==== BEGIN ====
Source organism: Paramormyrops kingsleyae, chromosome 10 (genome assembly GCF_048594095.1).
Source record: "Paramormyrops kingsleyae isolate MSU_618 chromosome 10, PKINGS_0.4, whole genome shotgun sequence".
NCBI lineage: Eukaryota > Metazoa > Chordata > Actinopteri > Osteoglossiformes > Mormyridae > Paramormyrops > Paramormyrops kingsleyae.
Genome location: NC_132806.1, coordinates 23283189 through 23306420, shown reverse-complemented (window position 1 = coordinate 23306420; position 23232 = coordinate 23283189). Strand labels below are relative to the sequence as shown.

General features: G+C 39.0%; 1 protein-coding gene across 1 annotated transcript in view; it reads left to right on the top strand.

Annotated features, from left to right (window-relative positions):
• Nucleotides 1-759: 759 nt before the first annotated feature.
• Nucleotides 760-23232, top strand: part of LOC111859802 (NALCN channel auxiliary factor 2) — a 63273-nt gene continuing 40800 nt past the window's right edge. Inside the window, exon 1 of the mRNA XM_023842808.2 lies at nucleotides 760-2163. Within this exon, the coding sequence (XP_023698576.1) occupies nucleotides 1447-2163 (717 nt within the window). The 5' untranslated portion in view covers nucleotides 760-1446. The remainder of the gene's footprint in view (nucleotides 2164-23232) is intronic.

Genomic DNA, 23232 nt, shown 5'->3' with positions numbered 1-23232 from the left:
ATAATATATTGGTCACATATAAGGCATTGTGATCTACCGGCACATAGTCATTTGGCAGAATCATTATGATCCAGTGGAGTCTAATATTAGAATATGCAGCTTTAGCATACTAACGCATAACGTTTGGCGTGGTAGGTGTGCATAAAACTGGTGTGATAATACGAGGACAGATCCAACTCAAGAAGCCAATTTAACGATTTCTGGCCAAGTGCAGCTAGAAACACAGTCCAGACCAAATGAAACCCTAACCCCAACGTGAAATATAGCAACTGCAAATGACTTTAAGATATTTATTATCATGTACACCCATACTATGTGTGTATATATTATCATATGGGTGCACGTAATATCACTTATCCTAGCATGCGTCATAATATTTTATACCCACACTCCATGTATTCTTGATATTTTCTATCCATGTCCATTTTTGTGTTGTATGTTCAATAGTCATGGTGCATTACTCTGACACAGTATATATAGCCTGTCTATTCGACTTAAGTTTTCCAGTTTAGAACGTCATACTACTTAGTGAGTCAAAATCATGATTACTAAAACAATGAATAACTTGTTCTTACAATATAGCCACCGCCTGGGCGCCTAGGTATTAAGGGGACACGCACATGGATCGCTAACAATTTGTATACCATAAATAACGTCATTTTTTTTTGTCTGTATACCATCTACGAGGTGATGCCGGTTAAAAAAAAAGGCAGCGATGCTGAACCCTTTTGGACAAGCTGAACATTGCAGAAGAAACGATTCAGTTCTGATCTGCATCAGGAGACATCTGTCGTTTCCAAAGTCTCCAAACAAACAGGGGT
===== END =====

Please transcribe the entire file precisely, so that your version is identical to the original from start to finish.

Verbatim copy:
Source organism: Paramormyrops kingsleyae, chromosome 10 (genome assembly GCF_048594095.1).
Source record: "Paramormyrops kingsleyae isolate MSU_618 chromosome 10, PKINGS_0.4, whole genome shotgun sequence".
NCBI lineage: Eukaryota > Metazoa > Chordata > Actinopteri > Osteoglossiformes > Mormyridae > Paramormyrops > Paramormyrops kingsleyae.
Genome location: NC_132806.1, coordinates 23283189 through 23306420, shown reverse-complemented (window position 1 = coordinate 23306420; position 23232 = coordinate 23283189). Strand labels below are relative to the sequence as shown.

General features: G+C 39.0%; 1 protein-coding gene across 1 annotated transcript in view; it reads left to right on the top strand.

Annotated features, from left to right (window-relative positions):
• Nucleotides 1-759: 759 nt before the first annotated feature.
• Nucleotides 760-23232, top strand: part of LOC111859802 (NALCN channel auxiliary factor 2) — a 63273-nt gene continuing 40800 nt past the window's right edge. Inside the window, exon 1 of the mRNA XM_023842808.2 lies at nucleotides 760-2163. Within this exon, the coding sequence (XP_023698576.1) occupies nucleotides 1447-2163 (717 nt within the window). The 5' untranslated portion in view covers nucleotides 760-1446. The remainder of the gene's footprint in view (nucleotides 2164-23232) is intronic.

Genomic DNA, 23232 nt, shown 5'->3' with positions numbered 1-23232 from the left:
ATAATATATTGGTCACATATAAGGCATTGTGATCTACCGGCACATAGTCATTTGGCAGAATCATTATGATCCAGTGGAGTCTAATATTAGAATATGCAGCTTTAGCATACTAACGCATAACGTTTGGCGTGGTAGGTGTGCATAAAACTGGTGTGATAATACGAGGACAGATCCAACTCAAGAAGCCAATTTAACGATTTCTGGCCAAGTGCAGCTAGAAACACAGTCCAGACCAAATGAAACCCTAACCCCAACGTGAAATATAGCAACTGCAAATGACTTTAAGATATTTATTATCATGTACACCCATACTATGTGTGTATATATTATCATATGGGTGCACGTAATATCACTTATCCTAGCATGCGTCATAATATTTTATACCCACACTCCATGTATTCTTGATATTTTCTATCCATGTCCATTTTTGTGTTGTATGTTCAATAGTCATGGTGCATTACTCTGACACAGTATATATAGCCTGTCTATTCGACTTAAGTTTTCCAGTTTAGAACGTCATACTACTTAGTGAGTCAAAATCATGATTACTAAAACAATGAATAACTTGTTCTTACAATATAGCCACCGCCTGGGCGCCTAGGTATTAAGGGGACACGCACATGGATCGCTAACAATTTGTATACCATAAATAACGTCATTTTTTTTTGTCTGTATACCATCTACGAGGTGATGCCGGTTAAAAAAAAAGGCAGCGATGCTGAACCCTTTTGGACAAGCTGAACATTGCAGAAGAAACGATTCAGTTCTGATCTGCATCAGGAGACATCTGTCGTTTCCAAAGTCTCCAAACAAACAGGGGT